Is a Happy Life Different from a Meaningful One?
(by Jill Suttie and Jason Marsh, Greater Good Science Center at
spiritual leaders—they’ve all debated what makes life worth living. Is it a life filled with happiness or a life
filled with purpose and meaning? Is there even a difference between the two? Think of the human rights activist who fights
oppression but ends up in prison—is she happy? Or the social animal who spends his nights (and some days) jumping from
party to party—is that the good life? These aren’t just academic questions. They can help us determine where we
should invest our energy to lead the life we want. Recently some researchers have explored these questions in depth, trying
to tease apart the differences between a meaningful life and a happy one. Their research suggests there’s more to life
than happiness—and even calls into question some previous findings from the field of positive psychology, earning it
both a fair amount of press coverage and criticism. The controversy surrounding it raises big questions about what happiness
actually means: While there may be more to life than happiness, there may also be more to “happiness” than pleasure
Five differences between a happy life and a meaningful one:
“A happy life and a meaningful life have some differences,”
says Roy Baumeister, a Francis Eppes Professor of Psychology at Florida State University. He bases that claim on a paper he
published last year in the Journal of Positive Psychology, co-authored with researchers at the University of Minnesota and
Stanford. Baumeister and his colleagues surveyed 397 adults, looking for correlations between their levels of happiness, meaning,
and various other aspects of their lives: their behavior, moods, relationships, health, stress levels, work lives, creative
pursuits, and more. They found that a meaningful life and a happy life often go hand-in-hand—but not always. And they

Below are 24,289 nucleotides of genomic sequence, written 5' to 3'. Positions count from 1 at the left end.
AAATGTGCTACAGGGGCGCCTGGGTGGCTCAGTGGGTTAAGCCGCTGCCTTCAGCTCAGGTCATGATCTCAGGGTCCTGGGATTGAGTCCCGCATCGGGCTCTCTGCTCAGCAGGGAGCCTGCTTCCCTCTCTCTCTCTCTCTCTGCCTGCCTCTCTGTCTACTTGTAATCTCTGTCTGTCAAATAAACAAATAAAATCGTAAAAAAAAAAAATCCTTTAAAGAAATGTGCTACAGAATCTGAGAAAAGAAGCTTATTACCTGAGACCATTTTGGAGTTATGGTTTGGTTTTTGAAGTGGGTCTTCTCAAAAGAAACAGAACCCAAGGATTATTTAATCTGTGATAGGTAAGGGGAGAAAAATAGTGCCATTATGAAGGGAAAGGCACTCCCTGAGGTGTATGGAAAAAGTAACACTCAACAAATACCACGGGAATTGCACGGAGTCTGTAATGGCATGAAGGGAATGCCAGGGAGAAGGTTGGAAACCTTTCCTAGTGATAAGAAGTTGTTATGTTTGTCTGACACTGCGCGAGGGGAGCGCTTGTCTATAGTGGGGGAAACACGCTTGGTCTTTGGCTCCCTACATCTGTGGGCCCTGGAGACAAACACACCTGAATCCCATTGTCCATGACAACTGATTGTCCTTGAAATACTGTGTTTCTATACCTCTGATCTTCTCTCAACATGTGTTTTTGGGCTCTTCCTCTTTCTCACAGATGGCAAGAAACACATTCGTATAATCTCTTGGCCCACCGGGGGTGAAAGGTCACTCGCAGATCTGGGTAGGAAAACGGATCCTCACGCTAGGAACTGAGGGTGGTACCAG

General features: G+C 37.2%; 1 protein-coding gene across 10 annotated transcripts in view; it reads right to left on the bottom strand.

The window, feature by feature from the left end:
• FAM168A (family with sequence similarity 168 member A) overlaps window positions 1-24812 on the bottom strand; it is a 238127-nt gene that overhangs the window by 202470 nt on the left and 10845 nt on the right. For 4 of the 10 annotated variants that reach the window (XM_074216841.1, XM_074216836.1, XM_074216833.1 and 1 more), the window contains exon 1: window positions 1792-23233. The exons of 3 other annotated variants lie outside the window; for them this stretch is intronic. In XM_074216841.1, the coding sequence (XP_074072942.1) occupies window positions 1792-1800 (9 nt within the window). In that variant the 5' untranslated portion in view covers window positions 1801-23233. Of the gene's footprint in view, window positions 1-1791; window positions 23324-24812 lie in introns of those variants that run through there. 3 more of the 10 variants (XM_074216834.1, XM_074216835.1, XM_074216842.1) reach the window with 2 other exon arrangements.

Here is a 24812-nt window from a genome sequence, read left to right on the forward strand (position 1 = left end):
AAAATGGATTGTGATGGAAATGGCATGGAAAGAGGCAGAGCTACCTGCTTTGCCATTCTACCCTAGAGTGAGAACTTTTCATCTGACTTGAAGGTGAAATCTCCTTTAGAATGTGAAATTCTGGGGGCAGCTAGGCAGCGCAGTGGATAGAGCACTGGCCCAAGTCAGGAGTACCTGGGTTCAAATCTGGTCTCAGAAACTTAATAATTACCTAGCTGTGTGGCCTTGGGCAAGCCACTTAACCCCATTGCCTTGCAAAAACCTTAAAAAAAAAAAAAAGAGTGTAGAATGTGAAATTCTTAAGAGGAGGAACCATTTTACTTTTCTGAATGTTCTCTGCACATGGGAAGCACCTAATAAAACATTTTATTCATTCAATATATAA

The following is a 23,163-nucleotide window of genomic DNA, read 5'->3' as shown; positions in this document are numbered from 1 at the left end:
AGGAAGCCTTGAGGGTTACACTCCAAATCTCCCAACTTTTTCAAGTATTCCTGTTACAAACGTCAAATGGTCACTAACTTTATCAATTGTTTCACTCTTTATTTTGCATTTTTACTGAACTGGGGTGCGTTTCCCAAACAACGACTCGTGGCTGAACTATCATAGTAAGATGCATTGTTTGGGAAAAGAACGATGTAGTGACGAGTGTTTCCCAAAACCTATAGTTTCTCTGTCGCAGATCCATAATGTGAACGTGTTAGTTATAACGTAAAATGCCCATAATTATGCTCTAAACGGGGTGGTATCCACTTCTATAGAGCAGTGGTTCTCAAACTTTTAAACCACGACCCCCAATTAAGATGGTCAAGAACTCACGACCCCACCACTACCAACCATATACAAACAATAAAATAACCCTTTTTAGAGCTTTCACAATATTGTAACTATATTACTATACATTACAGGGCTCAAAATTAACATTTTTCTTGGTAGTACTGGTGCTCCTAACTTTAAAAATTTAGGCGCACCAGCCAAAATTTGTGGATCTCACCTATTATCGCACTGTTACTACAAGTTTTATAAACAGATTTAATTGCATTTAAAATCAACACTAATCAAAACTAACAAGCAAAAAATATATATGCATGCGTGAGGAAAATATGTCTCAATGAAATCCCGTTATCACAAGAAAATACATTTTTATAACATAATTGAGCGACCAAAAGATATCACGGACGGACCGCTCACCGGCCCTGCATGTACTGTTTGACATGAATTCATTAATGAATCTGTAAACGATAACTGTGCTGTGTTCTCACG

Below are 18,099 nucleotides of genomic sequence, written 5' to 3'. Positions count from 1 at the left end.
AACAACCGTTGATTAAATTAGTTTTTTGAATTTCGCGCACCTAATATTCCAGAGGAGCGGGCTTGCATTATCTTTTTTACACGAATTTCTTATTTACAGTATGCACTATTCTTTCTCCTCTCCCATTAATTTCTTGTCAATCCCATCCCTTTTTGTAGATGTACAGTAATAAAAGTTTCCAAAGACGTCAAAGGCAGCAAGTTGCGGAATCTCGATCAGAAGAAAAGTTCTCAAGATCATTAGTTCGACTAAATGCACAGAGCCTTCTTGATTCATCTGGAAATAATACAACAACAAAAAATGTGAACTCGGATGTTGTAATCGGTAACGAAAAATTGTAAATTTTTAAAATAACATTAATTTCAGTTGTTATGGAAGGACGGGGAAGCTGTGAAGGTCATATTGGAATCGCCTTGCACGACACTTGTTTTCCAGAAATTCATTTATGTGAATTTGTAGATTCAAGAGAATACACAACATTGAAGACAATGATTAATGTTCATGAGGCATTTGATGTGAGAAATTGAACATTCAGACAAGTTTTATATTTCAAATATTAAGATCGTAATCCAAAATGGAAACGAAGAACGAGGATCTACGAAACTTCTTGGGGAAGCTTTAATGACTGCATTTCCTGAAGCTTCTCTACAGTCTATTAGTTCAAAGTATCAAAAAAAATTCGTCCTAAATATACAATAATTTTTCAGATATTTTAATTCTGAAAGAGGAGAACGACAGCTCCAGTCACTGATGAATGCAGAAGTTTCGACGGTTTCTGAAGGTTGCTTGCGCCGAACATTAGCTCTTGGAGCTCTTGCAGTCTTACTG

were curious to learn more about the differences between the two. Their statistical analysis tried to separate out what brought
meaning to one’s life but not happiness, and what brought happiness but not meaning.
suggest that meaning (separate from happiness) is not connected with whether one is healthy, has enough money, or feels comfortable
in life, while happiness (separate from meaning) is. More specifically, the researchers identified five major differences
between a happy life and a meaningful one. Happy people satisfy their wants and needs, but that seems largely irrelevant to
a meaningful life. Therefore, health, wealth, and ease in life were all related to happiness, but not meaning. Happiness involves
being focused on the present, whereas meaningfulness involves thinking more about the past, present, and future—and
the relationship between them. In addition, happiness was seen as fleeting, while meaningfulness seemed
to last longer.
Meaningfulness is derived from giving to other people; happiness comes from what
they give to you. Although social connections were linked to both happiness and meaning, happiness was connected more to the
benefits one receives from social relationships, especially friendships, while meaningfulness was related to what one gives
to others—for example, taking care of children. Along these lines, self-described “takers” were happier
than self-described “givers,” and spending time with friends was linked to happiness more than meaning, whereas
spending more time with loved ones was linked to meaning but not happiness. Meaningful lives involve stress and challenges.
Higher levels of worry, stress, and anxiety were linked to higher meaningfulness but lower happiness, which suggests that
engaging in challenging or difficult situations that are beyond oneself or one’s pleasures promotes meaningfulness but
not happiness. Self-expression is important to meaning but not happiness. Doing things to express oneself and caring about
personal and cultural identity were linked to a meaningful life but not a happy one. For example, considering oneself to be
wise or creative was associated with meaning but not happiness.